Pork, poultry, seafood, beans, peas and beef are all helpful for addressing anemia because they are high in iron, according to Mayo Clinic. Eating foods rich in vitamin C, such as broccoli and grapefruit, also helps fight anemia by enhancing the body's absorption of iron.
Some foods, including many dried cereals, breads and pastas, are fortified with iron, making them a good choice for preventing and treating anemia, according to Mayo Clinic. Dried fruits, such as apricots and raisins, are also high in iron, as are leafy greens such as spinach. Iron from meat is easier for the body to absorb than iron from plant sources.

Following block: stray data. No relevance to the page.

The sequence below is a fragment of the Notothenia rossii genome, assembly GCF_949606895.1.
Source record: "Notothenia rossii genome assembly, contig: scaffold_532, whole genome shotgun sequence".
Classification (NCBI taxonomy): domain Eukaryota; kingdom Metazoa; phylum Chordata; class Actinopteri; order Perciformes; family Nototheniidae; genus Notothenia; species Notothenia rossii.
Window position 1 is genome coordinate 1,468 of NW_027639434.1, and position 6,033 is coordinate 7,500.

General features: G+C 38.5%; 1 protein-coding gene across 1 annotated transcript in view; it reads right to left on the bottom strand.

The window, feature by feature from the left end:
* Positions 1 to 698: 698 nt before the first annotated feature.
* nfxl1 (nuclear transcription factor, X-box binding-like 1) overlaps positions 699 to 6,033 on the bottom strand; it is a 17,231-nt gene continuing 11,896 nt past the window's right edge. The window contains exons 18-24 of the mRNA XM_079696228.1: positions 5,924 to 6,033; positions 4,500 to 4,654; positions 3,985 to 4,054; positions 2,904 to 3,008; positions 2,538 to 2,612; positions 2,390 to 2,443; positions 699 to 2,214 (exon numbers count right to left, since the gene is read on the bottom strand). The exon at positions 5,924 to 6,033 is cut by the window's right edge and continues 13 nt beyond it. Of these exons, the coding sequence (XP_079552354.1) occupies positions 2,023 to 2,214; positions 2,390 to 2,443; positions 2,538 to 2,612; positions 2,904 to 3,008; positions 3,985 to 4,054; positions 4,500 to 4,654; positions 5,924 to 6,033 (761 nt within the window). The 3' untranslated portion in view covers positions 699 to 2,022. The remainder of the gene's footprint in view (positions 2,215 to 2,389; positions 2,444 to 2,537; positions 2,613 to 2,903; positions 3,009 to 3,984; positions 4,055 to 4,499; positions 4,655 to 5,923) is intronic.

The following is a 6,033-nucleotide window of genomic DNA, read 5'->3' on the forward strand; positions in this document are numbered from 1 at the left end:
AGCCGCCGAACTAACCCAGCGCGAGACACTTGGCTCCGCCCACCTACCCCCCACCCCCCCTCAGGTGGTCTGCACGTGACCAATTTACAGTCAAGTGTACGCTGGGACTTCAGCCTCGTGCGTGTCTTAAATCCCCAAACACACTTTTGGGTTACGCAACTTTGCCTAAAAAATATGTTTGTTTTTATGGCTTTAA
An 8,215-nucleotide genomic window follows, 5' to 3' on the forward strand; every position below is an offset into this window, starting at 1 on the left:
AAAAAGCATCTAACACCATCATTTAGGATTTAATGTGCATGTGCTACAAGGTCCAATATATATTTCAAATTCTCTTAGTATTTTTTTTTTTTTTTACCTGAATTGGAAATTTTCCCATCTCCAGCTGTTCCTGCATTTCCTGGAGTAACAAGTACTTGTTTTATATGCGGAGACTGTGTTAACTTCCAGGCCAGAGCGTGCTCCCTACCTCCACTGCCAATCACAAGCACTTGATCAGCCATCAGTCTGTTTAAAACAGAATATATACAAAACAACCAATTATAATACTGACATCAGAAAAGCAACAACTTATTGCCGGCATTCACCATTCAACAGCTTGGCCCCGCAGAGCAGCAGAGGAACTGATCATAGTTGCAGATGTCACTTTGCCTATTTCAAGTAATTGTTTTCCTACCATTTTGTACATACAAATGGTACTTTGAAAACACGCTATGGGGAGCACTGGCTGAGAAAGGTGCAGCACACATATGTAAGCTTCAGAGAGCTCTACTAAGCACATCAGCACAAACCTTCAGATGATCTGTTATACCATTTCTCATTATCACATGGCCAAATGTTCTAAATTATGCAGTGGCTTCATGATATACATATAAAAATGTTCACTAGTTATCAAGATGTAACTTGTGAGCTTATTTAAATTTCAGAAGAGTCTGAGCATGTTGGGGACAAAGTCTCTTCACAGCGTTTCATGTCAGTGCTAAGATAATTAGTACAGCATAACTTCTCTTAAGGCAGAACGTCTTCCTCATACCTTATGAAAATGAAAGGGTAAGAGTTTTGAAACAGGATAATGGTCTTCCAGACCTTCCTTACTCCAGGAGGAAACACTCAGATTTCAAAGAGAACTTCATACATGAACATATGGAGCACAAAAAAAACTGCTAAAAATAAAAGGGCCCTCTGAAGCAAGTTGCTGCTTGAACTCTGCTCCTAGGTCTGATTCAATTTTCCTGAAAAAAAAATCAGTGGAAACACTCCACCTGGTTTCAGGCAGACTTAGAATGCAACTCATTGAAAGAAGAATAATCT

To treat iron-deficiency anemia, iron supplements may be used, explains Mayo Clinic. To ensure the supplements are absorbed properly, patients are advised to take them on an empty stomach. Drinking a glass of orange juice or taking a vitamin C supplement along with an iron supplement may enhance absorption. Iron deficiency anemia cannot be corrected overnight, and generally, the underlying cause must be treated to prevent it from returning. Causes of anemia include peptic ulcers and heavy menstrual blood flow. Birth control pills may help regulate a heavy menstrual flow to address anemia, and antibiotics may help heal a peptic ulcer.